What Does It Mean If You Itemize Deductions?


Quick Answer

When taxpayers itemize their deductions, they are separately listing the tax deductions they wish to claim on their tax returns, the Tax Policy Center explains. The IRS allows taxpayers to choose the standard deduction or itemized deductions.

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Full Answer

Generally, taxpayers choose to itemize deductions when the total of those deductions exceeds the standard amount, explains TurboTax. Homeowners with a mortgage may choose to itemize deductions because the mortgage points and property taxes could exceed the standard deduction.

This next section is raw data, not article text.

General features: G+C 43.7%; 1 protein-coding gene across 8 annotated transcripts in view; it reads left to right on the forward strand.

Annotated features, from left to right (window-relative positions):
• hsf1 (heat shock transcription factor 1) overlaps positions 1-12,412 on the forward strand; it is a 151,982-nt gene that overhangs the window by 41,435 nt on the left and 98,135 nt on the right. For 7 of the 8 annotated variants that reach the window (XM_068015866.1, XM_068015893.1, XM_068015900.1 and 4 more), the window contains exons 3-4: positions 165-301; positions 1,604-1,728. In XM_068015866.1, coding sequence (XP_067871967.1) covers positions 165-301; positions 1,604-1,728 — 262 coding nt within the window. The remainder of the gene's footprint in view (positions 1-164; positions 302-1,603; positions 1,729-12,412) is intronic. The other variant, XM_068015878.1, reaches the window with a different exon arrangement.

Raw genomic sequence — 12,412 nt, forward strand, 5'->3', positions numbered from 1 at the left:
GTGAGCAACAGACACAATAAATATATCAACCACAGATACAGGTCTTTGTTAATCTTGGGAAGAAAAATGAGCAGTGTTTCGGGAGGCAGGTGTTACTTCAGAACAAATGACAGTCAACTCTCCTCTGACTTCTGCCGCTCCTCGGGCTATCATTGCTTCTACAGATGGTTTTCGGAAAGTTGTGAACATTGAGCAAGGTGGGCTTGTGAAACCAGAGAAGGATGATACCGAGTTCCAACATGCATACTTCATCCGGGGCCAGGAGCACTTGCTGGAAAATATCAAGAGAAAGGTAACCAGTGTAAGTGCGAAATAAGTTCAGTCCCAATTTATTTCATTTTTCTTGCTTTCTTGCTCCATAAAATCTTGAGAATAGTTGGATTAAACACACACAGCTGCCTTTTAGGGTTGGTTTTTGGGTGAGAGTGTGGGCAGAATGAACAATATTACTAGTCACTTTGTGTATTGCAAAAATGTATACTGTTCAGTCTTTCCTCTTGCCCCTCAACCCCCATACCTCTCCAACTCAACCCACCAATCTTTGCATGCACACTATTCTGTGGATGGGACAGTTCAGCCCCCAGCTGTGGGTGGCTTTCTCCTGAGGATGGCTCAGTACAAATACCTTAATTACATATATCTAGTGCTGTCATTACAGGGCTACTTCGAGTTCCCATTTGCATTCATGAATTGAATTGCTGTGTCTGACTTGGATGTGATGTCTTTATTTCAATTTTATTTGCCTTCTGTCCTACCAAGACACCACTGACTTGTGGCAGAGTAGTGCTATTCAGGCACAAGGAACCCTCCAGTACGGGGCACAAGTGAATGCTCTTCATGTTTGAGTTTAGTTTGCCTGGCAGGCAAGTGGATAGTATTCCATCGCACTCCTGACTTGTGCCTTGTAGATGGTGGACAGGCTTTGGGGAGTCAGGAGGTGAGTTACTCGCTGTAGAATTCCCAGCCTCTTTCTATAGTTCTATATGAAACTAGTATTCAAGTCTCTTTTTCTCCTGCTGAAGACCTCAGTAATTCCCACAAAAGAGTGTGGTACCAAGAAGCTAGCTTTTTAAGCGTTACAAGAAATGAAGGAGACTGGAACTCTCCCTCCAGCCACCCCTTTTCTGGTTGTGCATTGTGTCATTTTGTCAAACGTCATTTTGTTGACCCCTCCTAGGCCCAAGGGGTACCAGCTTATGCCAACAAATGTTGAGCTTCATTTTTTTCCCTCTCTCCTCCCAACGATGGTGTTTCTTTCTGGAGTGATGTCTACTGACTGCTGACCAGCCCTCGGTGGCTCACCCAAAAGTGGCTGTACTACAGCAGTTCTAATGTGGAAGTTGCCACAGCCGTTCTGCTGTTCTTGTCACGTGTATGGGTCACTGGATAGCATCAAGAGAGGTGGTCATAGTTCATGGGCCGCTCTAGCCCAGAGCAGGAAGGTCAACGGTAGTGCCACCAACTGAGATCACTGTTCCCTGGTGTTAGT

Taxpayers can usually take a deduction for non-monetary or financial donations to a nonprofit corporation that is recognized by the IRS, TurboTax explains. The non-monetary donations must be valued at $250 or more, as of 2015, and taxpayers should maintain good records regarding those donations. Those with home-based businesses can deduct a portion of their utility bills when itemizing deductions.

The Tax Policy Center explains that the total number of itemized tax deductions is subtracted from the reported gross income, which then results in the taxable income. When the taxable income falls, so does the tax burden. Taxpayers can claim some deductions on top of the standard deduction or itemized deductions, and these typically include contributions to IRA accounts, interest on student loans and alimony payments.

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